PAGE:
He moved to release her one wrist, meaning to unbutton - or perhaps tear open - her thin summer dress. But his hand wouldn't budge. Puzzled he tried again, but with the same result. When he looked it seemed to him that his hands were almost covered with roots or vines. Like tendrils bursting from her smooth skinned arms, crawling across his wrists, disappearing up his sleeves. Confused, still too high on adrenaline to be frightened he met her gaze. Her hair moved around her face on its own accord, dipping into the mossy ground or rising up, reaching for his face. He recoiled and began to struggle to let go. She was laughing under her breath now, arching up and pressing herself against him.

His legs felt like they were caught in vices, being slowly crushed and mangled, and something was biting and pulling on the skin of his chest, tearing his shirt open. He let out a cry of pain and terror.

"What are you doing?! It hurts like..."

"Mmmmmm...", she said. "Isn't this what you wanted?"

"WHAT? No, it hurts. Stop it!"

Her hair kept reaching up, and he couldn't escape it. It entwined itself in his hair, pulling his face towards hers. He whimpered with fear, and then screamed again when his shirt was ripped from his back, seemingly taking chunks of flesh with it.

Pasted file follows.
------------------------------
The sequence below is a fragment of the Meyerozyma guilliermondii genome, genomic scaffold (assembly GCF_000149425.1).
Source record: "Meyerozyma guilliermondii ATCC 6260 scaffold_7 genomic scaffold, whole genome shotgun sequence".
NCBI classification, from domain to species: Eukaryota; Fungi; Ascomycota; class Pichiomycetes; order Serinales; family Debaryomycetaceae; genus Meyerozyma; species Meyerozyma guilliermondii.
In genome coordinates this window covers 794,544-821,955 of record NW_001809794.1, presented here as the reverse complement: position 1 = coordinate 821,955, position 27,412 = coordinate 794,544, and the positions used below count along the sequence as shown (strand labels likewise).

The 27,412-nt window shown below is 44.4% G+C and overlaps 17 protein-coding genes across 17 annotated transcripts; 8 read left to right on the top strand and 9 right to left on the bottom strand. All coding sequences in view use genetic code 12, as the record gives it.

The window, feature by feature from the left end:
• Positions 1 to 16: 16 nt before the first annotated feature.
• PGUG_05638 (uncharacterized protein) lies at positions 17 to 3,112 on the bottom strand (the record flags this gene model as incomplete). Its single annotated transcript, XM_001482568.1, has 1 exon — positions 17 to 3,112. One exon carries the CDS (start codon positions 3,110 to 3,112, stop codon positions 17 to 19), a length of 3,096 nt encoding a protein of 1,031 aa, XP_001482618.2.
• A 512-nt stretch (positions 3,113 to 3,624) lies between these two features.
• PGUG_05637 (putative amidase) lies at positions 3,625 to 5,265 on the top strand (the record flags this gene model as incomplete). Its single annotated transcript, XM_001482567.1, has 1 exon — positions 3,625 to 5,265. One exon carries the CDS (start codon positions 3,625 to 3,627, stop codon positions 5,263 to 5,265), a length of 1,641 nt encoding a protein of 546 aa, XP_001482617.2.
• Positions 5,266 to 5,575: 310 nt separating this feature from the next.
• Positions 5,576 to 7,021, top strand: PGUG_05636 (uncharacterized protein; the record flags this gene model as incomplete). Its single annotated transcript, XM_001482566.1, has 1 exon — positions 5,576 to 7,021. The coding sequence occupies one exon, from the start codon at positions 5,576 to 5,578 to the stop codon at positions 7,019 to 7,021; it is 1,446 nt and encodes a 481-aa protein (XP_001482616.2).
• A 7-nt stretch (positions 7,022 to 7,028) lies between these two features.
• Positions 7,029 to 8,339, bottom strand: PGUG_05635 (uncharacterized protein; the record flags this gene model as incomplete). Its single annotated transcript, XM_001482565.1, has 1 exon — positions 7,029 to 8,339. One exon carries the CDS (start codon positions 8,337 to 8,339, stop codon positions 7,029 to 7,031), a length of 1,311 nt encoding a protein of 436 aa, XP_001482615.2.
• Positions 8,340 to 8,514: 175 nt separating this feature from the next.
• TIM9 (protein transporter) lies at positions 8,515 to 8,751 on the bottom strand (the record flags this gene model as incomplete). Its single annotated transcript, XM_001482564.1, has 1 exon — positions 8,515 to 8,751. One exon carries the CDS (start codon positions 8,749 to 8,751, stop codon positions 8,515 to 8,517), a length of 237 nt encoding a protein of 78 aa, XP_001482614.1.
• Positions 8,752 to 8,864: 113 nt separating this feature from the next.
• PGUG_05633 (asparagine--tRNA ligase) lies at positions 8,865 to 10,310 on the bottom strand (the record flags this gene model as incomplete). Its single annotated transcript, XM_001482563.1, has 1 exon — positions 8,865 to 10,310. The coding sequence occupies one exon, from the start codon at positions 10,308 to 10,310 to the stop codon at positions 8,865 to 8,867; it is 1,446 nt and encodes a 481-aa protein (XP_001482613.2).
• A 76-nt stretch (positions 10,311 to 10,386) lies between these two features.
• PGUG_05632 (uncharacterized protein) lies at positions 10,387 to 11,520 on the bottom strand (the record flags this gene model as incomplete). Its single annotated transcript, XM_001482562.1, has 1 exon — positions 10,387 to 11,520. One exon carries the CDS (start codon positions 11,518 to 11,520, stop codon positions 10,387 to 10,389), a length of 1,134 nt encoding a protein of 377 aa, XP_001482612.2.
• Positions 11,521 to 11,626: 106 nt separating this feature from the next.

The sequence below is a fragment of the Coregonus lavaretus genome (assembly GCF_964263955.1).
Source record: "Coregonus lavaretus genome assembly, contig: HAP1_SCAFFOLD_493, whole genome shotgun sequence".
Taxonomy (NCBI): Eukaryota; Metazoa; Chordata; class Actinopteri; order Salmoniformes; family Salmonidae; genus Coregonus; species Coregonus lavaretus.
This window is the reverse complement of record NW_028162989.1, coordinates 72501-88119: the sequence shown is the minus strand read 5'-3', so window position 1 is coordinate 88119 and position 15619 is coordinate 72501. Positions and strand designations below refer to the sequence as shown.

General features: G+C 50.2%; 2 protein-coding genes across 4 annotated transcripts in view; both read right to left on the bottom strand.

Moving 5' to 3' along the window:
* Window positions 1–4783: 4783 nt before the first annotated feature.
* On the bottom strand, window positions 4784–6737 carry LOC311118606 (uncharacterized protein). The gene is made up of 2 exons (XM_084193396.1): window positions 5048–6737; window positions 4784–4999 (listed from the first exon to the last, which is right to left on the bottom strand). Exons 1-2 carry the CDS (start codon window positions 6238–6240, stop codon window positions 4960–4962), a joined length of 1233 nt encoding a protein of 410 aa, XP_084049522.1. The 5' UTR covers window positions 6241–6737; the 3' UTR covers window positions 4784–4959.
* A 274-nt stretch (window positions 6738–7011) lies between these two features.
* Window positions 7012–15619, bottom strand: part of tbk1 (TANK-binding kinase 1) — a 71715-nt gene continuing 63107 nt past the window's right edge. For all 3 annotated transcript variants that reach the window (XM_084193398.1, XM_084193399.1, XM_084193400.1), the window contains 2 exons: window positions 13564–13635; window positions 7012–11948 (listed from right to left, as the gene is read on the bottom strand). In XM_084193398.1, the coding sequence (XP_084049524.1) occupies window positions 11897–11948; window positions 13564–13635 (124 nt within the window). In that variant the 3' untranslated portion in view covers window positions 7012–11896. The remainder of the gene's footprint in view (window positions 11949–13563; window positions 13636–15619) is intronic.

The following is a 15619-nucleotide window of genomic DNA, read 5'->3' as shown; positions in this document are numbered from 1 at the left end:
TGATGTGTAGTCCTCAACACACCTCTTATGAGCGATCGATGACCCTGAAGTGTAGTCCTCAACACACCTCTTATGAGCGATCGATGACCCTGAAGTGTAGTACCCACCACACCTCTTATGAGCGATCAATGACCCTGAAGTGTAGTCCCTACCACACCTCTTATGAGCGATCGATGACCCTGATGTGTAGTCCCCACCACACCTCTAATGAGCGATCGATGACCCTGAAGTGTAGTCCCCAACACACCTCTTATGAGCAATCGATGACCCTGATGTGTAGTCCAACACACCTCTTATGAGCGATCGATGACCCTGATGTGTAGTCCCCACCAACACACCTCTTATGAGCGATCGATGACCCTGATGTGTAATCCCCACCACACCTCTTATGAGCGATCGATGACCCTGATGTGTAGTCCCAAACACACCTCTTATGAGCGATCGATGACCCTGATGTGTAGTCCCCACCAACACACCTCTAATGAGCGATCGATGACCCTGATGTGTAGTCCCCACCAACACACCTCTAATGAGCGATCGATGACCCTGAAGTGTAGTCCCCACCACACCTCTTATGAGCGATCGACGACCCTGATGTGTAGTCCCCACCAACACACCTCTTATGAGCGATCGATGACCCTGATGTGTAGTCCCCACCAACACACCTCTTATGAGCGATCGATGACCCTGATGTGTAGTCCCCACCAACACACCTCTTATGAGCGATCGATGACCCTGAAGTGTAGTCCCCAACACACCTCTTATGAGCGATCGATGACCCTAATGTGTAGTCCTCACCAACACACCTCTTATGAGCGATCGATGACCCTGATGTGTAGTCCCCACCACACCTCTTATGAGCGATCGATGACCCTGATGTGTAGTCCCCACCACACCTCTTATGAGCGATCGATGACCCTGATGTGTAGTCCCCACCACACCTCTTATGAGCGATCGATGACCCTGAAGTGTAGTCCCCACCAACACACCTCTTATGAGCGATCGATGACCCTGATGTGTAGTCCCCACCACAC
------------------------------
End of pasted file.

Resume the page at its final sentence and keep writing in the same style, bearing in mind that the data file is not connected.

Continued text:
"But you said you wanted to bring out the monster," she whispered. Her breath smelled like warm blood now. Blood and earth. And death.

"Noooo... no," he sobbed, fighting madly to break her crushing embrace, but accomplishing nothing. He felt liquid running down his face as her hair dug its way into his scalp. She caught drops of his blood on her tongue, and smiled again.


Some time later, the sun's last gold giving in to the dark blue of night, the birds that had been spooked out of their trees by the screams came back to rest. The woods went back to being quiet and still, except for a girl adjusting her slightly messy clothing before walking home alone.



For March of the Monsters

Romantic dinners framed in rest stop food courts
Canvas umbrellas shield the rain from concrete tables.
Ordering two happy meals with coffee
(because technically it is morning already)
and leaving the toys on the bench, still wrapped,
huddled together like ponchoed tourists.